Rongotai to Miramar subway mural
Sea creatures and ships – real and imagined – have transformed the entrance walls of the subway that connects Rongotai and Miramar. Students from nearby Rongotai College, who are big users of the walking and biking tunnel beneath the airport runway, worked with artist Sheyne Tuffery and Paul Tobin from Weta Workshop to design and paint murals on the concrete entrances to the subway.
The new artworks are part of an upgrade of the subway which also includes better lighting, new security cameras and a cleaner, brighter interior.
Rongotai College art teacher Esmee McAuley says the project has provided an enormous opportunity for the students to learn more about digital and community art, work with practising artists, and to see and be part of a design process.
A senior class of art students from Rongotai College took part in a series of workshops to help plan the mural, and the proximity of the sea was a key theme. Others were Whātaitai and Ngake – the Māori legend of the creation of the harbour, the film industry, the airport, and likening the action of moving through the tunnel from one suburb to another to going on a plane journey, travelling from one time zone and place to another. The murals have sea-related themes – Rongotai draws on history and the real, while Miramar on the imaginary – myth, fantasy and humour.
Evans Bay marina - Māui Dolphin
Kelly Spencer, 2017
Kelly Spencer's mural depicts a giant Māui Dolphin standing as a bold, visual ode to their rapidly declining numbers. The process of gaining consent, approval, permissions, and funding (from both Wellington City Council Arts and Culture Fund and the Emerging Artists Trust) took Spencer approximately 6 months. Four days of this were spent painting the mural.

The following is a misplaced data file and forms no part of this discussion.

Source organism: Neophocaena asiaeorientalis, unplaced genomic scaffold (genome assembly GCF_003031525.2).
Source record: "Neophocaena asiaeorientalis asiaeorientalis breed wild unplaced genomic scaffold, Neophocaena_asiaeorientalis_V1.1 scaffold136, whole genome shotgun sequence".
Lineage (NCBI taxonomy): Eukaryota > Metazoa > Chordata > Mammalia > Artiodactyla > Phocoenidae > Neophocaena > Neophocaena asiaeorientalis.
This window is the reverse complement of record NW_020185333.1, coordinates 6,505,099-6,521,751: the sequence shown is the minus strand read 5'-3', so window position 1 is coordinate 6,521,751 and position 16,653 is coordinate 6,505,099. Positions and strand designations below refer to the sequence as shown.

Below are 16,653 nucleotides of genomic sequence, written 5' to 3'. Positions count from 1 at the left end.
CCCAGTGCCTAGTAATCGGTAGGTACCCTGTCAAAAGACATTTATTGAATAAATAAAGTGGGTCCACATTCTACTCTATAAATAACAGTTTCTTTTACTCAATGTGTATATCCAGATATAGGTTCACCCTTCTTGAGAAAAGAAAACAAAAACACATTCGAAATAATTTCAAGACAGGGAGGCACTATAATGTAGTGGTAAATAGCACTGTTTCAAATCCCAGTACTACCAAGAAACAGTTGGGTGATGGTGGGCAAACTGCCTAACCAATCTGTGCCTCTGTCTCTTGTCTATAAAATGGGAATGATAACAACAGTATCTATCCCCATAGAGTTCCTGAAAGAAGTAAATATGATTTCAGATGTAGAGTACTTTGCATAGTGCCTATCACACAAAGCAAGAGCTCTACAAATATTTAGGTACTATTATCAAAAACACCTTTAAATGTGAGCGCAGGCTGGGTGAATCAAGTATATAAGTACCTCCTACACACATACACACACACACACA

Bay Road - outside Countdown
Timon Maxey, 2013
The five mural panels, designed in consultation with local businesses and residents, depict different scenes from the surrounding area:
- a cyclist passing the Zephyrometer sculpture on Cobham Drive
- a cricket match at Kilbirnie Park
- Bay Road's heritage pohutukawa tree
- buses on a busy Kilbirnie street
- a ferry with a backdrop of the South Coast Kaikoura Ranges.
Artist Interview - Timon Maxey (41KB PDF)
Coutts Street — Memories of the tramway and Memories of the Rongotai Speedway
Sheyne Tuffery, 2015
These works pay homage to the Speedway once located where Rongotai College is and to the tram shelter, (now the bus depot).
Sheyne Tuffery sees himself as an amateur historian, looking into the history of a site, finding the stories of the place which in turn generate the ideas and themes for his murals.
“It was nice to be able to acknowledge the history of the tram and bus depot that’s been there for almost 100 years, but the biggest surprise for me was discovering that there was a Speedway right beside Rongotai College that opened in 1929 – how cool is that – I just had to put it up there.”